3 years ago

Feto‐ and utero‐placental vascular adaptations to chronic maternal hypoxia in the mouse

Lisa X. Yu, Lindsay S. Cahill, Monique Y. Rennie, Christopher K. Macgowan, Johnathan Hoggarth, Mike Seed, John C. Kingdom, John G. Sled, Anum Rahman


Key points

  • Chronic fetal hypoxia is one of the most common complications of pregnancy and is known to cause fetal growth restriction.
  • The structural adaptations of the placental vasculature responsible for growth restriction with chronic hypoxia are not well elucidated.
  • Using a mouse model of chronic maternal hypoxia in combination with micro‐computed tomography and scanning electron microscopy, we found several placental adaptations that were beneficial to fetal growth including capillary expansion, thinning of the interhaemal membrane and increased radial artery diameters, resulting in a large drop in total utero‐placental vascular resistance.
  • One of the mechanisms used to achieve the rapid increase in capillaries was intussusceptive angiogenesis, a strategy used in human placental development to form terminal gas‐exchanging villi.
  • These results contribute to our understanding of the structural mechanisms of the placental vasculature responsible for fetal growth restriction and provide a baseline for understanding adaptive physiological responses of the placenta to chronic hypoxia.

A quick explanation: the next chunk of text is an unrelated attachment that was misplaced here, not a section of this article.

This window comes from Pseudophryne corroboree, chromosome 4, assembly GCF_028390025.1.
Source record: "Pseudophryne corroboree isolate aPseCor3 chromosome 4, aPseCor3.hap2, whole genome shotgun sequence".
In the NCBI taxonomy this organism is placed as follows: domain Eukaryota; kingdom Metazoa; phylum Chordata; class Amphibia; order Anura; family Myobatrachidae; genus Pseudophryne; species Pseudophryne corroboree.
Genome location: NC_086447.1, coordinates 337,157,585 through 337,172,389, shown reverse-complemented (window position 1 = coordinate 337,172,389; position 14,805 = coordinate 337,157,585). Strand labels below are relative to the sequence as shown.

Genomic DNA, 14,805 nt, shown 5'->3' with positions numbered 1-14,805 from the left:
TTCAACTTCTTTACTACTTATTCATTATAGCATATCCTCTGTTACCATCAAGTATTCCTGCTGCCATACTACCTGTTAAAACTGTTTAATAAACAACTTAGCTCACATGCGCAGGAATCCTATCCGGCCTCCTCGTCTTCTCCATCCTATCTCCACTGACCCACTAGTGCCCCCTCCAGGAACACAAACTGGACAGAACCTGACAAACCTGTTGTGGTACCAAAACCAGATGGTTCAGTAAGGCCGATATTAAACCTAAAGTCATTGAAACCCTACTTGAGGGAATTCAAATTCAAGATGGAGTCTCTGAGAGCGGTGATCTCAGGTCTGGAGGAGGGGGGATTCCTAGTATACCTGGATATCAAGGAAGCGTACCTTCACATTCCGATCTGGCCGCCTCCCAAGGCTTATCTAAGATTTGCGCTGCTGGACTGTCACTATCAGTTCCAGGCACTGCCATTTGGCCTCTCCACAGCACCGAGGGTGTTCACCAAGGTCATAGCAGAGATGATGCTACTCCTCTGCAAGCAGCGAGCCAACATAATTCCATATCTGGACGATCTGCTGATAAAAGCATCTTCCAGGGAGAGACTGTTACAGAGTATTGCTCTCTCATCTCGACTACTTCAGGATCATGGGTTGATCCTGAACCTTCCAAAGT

You might also like
Discover & Discuss Important Research

Keeping up-to-date with research can feel impossible, with papers being published faster than you'll ever be able to read them. That's where Researcher comes in: we're simplifying discovery and making important discussions happen. With over 19,000 sources, including peer-reviewed journals, preprints, blogs, universities, podcasts and Live events across 10 research areas, you'll never miss what's important to you. It's like social media, but better. Oh, and we should mention - it's free.

  • Download from Google Play
  • Download from App Store
  • Download from AppInChina

Researcher displays publicly available abstracts and doesn’t host any full article content. If the content is open access, we will direct clicks from the abstracts to the publisher website and display the PDF copy on our platform. Clicks to view the full text will be directed to the publisher website, where only users with subscriptions or access through their institution are able to view the full article.